One possible reason: his average separation has been minuscule. Per NFL.comâ€™s Next Gen Stats, separation is the distance from the receiver to the nearest defender at the time the ball reaches them. Benjaminâ€™s average separation has remained below 2.0 yards for the last two years, and he sits at the bottom of the rankings among qualified receivers and tight ends.
Despite being the big dog on the field for Buffalo, with poor hands, low separation skills, and dwindling target rates (which the former two probably have led to), Benjamin presents a worrisome case for fantasy players in 2018.
Bad News Bills
Benjaminâ€™s own skills are troubling, but we saw that he was once fantasy successful with simply a high volume of targets. Can his team situation support a bounce-back year for Upstate New Yorkâ€™s own Gipper?
In his seven games with the team last year (including the playoffs), Benjamin saw 29 targets. In those contests, Billsâ€™ quarterbacks threw 217 passes, meaning Benjamin saw just a 13.4 percent share of the teamâ€™s targets. Our projection models have allotted about 595 passing attempts to Buffalo quarterbacks in 2018, which would actually be a 25 percent increase from last seasonâ€™s 476. At a 13.4 percent target share, Benjamin could be expected to bring in around 80 targets. Our projections for him are a little kinder, however, affording him about 90 targets. Either way, thatâ€™s not a sizable amount of opportunities for a guy who -- history says -- will catch only about half of them.
Can he make a fantasy mark with this little volume?
The average fantasy score for a WR24 -- the average breakpoint between a WR2 and WR3 for 12-team standard leagues -- over the last five years has been 132.6 points. Using Pro Football Referenceâ€™s Play Index, I searched for wide receiver seasons with 90 targets or fewer and 130 points or more (Iâ€™m giving him the benefit of the doubt in multiple ways here) in the last 10 years. Surprisingly, there were a few such seasons; unsurprisingly, there were just nine of them. The table below shows each of them, along with their targets and fantasy points.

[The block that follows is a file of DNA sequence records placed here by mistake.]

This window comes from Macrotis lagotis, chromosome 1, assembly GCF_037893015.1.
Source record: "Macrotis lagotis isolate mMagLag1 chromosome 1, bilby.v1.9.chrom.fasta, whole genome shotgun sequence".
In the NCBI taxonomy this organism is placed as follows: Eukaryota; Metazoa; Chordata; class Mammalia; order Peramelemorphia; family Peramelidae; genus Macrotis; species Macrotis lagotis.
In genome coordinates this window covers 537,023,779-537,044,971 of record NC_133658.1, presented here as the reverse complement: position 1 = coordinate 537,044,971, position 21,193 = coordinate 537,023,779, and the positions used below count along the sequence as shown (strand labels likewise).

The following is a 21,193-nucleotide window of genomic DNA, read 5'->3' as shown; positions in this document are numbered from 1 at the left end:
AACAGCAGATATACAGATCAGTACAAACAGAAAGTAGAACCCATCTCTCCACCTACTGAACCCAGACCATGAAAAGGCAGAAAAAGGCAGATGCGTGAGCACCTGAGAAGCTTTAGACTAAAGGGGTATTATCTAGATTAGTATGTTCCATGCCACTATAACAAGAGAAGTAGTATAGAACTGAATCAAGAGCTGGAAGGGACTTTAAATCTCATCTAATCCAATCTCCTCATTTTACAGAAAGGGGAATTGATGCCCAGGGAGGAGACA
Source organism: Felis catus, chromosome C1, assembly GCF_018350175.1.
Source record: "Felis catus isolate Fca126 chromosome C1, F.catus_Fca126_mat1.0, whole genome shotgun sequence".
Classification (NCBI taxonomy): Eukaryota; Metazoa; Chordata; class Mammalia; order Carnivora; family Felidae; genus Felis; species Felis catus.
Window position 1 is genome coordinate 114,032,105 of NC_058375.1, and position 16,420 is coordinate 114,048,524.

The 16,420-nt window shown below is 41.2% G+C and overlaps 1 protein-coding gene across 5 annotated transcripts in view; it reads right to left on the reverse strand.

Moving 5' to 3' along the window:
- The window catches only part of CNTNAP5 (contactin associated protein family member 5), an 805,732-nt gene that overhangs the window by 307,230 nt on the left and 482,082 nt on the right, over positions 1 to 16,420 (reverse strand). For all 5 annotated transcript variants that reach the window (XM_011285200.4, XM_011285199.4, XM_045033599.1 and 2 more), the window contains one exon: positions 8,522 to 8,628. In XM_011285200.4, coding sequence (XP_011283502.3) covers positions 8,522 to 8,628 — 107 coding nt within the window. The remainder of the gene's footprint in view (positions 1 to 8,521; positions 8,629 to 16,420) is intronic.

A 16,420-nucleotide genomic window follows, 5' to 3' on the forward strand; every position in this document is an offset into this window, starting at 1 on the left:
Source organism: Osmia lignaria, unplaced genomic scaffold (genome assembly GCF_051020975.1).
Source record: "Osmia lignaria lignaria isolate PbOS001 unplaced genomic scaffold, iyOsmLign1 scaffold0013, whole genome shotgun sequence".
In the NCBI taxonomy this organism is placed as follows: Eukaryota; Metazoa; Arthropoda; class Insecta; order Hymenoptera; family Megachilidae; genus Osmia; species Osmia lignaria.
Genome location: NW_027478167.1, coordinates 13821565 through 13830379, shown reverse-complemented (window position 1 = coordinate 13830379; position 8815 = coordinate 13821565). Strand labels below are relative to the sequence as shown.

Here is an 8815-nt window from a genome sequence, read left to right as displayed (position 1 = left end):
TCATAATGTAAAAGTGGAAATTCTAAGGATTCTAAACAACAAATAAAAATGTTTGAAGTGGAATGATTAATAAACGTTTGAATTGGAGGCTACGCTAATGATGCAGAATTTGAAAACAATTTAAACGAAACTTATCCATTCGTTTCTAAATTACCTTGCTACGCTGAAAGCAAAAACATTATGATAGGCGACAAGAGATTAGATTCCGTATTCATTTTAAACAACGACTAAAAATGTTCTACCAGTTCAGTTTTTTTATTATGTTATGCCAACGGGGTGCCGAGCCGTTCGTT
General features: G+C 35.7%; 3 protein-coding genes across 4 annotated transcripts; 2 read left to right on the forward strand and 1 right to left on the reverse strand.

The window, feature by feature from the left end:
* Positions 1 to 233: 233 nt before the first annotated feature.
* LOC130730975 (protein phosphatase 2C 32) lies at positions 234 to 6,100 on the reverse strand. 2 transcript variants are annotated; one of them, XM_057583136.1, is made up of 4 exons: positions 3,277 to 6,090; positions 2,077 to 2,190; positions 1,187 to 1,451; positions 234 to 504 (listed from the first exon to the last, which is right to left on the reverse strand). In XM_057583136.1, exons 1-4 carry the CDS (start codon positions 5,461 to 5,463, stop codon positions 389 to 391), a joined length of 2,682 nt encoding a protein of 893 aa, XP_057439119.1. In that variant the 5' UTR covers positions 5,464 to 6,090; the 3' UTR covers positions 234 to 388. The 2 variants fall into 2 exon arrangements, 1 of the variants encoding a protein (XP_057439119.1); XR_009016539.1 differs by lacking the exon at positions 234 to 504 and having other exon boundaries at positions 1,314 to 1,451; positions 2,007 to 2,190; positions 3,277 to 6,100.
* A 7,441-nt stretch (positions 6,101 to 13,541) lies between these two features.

Itâ€™s also unsurprising that each of the above players had a catch rate above 55.0 percent and at least 5 receiving touchdowns, and only two had yards-per-reception rates below Benjaminâ€™s 13.6 that he displayed with Buffalo last year.
In order to be an excellent fantasy receiver with minimal target volume, you either need to be hyper-efficient with your catch rate, have a ton of touchdowns, or earn gobs of yards on big plays -- and, more realistically, all three. Considering, too, that his quarterbacks are a former fifth-round pick-turned-game manager and a wildly inaccurate rookie, Benjaminâ€™s fantasy value has little room for error.
Likely, it just isnâ€™t in the cards for Kelvin Benjamin to be a big-time fantasy asset in 2018 despite the lack of talent around him. The Bills have a long, hard road to rebuilding ahead of them, and Benjamin will simply be along for that ride this year.